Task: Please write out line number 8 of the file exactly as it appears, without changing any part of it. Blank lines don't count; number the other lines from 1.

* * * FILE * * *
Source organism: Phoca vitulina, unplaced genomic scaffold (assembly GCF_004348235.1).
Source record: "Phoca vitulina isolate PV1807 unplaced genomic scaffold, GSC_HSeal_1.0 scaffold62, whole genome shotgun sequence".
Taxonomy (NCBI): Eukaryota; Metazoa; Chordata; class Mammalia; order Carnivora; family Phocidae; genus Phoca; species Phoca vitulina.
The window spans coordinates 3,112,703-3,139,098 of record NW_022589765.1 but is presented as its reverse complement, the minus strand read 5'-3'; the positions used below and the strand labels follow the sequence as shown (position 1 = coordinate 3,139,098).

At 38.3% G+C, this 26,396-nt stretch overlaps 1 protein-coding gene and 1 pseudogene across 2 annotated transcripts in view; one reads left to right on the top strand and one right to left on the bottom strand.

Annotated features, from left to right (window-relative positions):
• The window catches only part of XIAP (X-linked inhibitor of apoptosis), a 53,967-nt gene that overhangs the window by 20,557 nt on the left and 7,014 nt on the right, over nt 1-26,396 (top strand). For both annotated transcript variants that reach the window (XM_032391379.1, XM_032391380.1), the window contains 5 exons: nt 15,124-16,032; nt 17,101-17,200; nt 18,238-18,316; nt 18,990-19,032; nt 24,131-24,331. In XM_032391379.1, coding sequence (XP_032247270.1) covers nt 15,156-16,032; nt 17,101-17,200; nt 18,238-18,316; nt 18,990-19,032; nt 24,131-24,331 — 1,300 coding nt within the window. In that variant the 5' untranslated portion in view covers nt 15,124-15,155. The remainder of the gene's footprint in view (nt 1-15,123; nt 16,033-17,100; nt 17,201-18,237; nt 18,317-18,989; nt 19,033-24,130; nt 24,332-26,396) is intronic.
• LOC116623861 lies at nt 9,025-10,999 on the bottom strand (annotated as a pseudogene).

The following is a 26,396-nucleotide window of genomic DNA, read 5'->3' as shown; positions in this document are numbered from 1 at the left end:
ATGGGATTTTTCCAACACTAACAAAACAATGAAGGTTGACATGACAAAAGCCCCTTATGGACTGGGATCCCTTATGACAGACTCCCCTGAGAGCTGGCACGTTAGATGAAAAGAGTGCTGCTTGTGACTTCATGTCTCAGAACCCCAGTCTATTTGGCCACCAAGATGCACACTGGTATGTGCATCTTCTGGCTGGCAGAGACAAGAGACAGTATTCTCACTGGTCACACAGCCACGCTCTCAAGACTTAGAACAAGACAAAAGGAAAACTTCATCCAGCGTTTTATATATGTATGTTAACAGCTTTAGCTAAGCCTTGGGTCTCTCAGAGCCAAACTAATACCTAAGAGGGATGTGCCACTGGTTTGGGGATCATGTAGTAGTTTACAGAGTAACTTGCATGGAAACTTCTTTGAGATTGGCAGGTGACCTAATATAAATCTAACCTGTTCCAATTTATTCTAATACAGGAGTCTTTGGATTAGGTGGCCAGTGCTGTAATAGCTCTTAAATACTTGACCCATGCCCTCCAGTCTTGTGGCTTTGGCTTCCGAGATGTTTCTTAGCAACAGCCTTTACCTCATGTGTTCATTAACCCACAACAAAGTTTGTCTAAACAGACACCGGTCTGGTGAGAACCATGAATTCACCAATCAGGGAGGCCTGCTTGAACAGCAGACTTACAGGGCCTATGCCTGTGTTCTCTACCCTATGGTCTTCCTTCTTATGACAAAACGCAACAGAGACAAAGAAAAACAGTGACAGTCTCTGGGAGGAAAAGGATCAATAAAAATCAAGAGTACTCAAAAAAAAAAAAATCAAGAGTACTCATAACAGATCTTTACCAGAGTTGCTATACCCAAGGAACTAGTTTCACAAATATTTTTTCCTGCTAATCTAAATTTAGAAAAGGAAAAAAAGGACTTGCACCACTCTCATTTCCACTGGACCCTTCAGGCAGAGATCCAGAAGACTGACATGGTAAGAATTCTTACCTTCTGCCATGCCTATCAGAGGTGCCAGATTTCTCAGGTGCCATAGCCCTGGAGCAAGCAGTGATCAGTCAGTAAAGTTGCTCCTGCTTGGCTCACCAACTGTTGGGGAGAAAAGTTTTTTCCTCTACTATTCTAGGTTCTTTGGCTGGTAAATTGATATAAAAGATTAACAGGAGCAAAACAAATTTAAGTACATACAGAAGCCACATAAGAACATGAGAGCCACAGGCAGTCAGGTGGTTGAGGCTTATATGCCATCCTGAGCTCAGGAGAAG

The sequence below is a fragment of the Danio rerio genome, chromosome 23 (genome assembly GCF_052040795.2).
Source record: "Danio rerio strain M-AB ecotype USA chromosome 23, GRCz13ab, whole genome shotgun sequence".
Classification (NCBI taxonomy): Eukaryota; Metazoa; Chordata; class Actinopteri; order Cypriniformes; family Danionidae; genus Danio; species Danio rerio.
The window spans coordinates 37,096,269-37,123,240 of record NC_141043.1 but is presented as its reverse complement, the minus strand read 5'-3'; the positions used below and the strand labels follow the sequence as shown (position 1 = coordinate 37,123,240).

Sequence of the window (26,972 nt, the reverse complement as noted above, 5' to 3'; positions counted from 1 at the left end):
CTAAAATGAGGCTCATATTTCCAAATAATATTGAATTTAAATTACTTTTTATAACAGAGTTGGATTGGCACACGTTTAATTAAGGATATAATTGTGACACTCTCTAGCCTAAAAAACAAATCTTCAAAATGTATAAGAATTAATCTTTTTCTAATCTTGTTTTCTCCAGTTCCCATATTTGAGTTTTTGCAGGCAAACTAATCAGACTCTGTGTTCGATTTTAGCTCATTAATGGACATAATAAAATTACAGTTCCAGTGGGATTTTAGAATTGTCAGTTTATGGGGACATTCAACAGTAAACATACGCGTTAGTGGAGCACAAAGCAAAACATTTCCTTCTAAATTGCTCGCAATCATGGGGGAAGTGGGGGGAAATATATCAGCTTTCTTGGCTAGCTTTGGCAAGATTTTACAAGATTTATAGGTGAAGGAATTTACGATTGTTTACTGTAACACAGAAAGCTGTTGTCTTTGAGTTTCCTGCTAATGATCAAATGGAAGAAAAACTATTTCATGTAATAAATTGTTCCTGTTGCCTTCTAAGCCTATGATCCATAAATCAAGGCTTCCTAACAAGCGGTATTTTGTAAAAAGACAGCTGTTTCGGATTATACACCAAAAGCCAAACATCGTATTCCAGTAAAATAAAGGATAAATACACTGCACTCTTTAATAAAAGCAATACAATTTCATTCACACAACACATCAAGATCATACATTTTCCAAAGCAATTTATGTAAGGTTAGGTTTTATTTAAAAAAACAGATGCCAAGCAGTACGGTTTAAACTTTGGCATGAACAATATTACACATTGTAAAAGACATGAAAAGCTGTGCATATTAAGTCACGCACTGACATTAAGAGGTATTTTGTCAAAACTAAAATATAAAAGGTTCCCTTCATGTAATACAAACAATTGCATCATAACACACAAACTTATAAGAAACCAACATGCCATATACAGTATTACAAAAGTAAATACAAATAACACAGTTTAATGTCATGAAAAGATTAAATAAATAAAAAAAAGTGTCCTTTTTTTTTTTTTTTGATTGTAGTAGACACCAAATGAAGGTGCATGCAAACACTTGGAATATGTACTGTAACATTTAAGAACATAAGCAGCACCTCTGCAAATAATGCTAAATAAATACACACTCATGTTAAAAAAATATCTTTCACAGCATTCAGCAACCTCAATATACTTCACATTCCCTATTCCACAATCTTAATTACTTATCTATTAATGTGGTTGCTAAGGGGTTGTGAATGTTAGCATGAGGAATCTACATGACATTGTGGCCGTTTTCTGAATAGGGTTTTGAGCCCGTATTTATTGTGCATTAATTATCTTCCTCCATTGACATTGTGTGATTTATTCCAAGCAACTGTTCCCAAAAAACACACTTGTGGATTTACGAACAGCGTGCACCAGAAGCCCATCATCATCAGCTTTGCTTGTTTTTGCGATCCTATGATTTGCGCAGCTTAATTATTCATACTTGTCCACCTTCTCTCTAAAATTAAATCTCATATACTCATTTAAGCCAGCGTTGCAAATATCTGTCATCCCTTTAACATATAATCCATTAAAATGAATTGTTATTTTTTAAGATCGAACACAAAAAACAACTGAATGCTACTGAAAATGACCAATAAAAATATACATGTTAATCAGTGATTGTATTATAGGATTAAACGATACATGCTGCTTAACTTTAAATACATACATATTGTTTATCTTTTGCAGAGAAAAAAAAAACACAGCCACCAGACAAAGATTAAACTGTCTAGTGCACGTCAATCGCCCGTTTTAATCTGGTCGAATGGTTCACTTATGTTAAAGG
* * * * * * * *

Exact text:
• LOC116623861 lies at nt 9,025-10,999 on the bottom strand (annotated as a pseudogene).